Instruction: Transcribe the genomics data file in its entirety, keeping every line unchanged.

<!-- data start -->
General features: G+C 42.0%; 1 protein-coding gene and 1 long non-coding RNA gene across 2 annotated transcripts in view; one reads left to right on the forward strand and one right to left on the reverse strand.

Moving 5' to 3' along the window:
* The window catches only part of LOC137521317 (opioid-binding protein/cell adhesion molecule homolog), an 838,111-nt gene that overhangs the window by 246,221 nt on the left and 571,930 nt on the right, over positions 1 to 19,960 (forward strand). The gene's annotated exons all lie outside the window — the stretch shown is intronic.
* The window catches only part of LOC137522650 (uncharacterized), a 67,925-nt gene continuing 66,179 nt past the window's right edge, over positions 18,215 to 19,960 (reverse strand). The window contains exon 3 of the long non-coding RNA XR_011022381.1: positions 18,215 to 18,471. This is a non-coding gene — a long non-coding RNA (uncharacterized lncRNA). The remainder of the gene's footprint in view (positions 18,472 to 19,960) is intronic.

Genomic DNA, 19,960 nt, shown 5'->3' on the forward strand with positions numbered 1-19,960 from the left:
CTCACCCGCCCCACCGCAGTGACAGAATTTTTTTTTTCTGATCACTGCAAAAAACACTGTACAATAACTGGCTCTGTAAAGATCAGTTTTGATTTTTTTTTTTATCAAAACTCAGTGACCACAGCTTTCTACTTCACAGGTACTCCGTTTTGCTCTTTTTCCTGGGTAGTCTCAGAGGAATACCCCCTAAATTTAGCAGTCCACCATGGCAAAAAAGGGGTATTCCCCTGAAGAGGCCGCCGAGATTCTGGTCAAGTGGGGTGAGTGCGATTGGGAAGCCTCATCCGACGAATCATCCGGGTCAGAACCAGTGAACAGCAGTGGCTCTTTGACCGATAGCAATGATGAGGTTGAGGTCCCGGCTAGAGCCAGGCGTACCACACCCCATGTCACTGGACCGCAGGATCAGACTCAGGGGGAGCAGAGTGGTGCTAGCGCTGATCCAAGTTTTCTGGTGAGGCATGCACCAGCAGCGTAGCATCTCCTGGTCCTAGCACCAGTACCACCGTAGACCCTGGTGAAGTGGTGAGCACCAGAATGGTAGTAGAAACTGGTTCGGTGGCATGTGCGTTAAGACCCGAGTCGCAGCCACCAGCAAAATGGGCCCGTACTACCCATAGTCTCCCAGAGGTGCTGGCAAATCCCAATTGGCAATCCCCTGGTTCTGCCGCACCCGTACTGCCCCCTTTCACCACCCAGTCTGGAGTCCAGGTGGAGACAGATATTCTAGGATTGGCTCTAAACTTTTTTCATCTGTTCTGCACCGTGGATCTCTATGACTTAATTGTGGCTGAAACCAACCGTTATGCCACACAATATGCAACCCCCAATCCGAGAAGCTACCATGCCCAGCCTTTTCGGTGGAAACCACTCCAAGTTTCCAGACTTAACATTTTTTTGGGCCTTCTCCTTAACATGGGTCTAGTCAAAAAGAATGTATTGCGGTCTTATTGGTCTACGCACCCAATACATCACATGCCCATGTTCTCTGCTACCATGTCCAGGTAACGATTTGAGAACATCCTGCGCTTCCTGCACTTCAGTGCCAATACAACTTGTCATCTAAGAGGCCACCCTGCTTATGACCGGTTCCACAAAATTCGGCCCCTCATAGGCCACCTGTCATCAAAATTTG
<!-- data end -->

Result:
General features: G+C 42.0%; 1 protein-coding gene and 1 long non-coding RNA gene across 2 annotated transcripts in view; one reads left to right on the forward strand and one right to left on the reverse strand.

Moving 5' to 3' along the window:
* The window catches only part of LOC137521317 (opioid-binding protein/cell adhesion molecule homolog), an 838,111-nt gene that overhangs the window by 246,221 nt on the left and 571,930 nt on the right, over positions 1 to 19,960 (forward strand). The gene's annotated exons all lie outside the window — the stretch shown is intronic.
* The window catches only part of LOC137522650 (uncharacterized), a 67,925-nt gene continuing 66,179 nt past the window's right edge, over positions 18,215 to 19,960 (reverse strand). The window contains exon 3 of the long non-coding RNA XR_011022381.1: positions 18,215 to 18,471. This is a non-coding gene — a long non-coding RNA (uncharacterized lncRNA). The remainder of the gene's footprint in view (positions 18,472 to 19,960) is intronic.

Genomic DNA, 19,960 nt, shown 5'->3' on the forward strand with positions numbered 1-19,960 from the left:
CTCACCCGCCCCACCGCAGTGACAGAATTTTTTTTTTCTGATCACTGCAAAAAACACTGTACAATAACTGGCTCTGTAAAGATCAGTTTTGATTTTTTTTTTTATCAAAACTCAGTGACCACAGCTTTCTACTTCACAGGTACTCCGTTTTGCTCTTTTTCCTGGGTAGTCTCAGAGGAATACCCCCTAAATTTAGCAGTCCACCATGGCAAAAAAGGGGTATTCCCCTGAAGAGGCCGCCGAGATTCTGGTCAAGTGGGGTGAGTGCGATTGGGAAGCCTCATCCGACGAATCATCCGGGTCAGAACCAGTGAACAGCAGTGGCTCTTTGACCGATAGCAATGATGAGGTTGAGGTCCCGGCTAGAGCCAGGCGTACCACACCCCATGTCACTGGACCGCAGGATCAGACTCAGGGGGAGCAGAGTGGTGCTAGCGCTGATCCAAGTTTTCTGGTGAGGCATGCACCAGCAGCGTAGCATCTCCTGGTCCTAGCACCAGTACCACCGTAGACCCTGGTGAAGTGGTGAGCACCAGAATGGTAGTAGAAACTGGTTCGGTGGCATGTGCGTTAAGACCCGAGTCGCAGCCACCAGCAAAATGGGCCCGTACTACCCATAGTCTCCCAGAGGTGCTGGCAAATCCCAATTGGCAATCCCCTGGTTCTGCCGCACCCGTACTGCCCCCTTTCACCACCCAGTCTGGAGTCCAGGTGGAGACAGATATTCTAGGATTGGCTCTAAACTTTTTTCATCTGTTCTGCACCGTGGATCTCTATGACTTAATTGTGGCTGAAACCAACCGTTATGCCACACAATATGCAACCCCCAATCCGAGAAGCTACCATGCCCAGCCTTTTCGGTGGAAACCACTCCAAGTTTCCAGACTTAACATTTTTTTGGGCCTTCTCCTTAACATGGGTCTAGTCAAAAAGAATGTATTGCGGTCTTATTGGTCTACGCACCCAATACATCACATGCCCATGTTCTCTGCTACCATGTCCAGGTAACGATTTGAGAACATCCTGCGCTTCCTGCACTTCAGTGCCAATACAACTTGTCATCTAAGAGGCCACCCTGCTTATGACCGGTTCCACAAAATTCGGCCCCTCATAGGCCACCTGTCATCAAAATTTG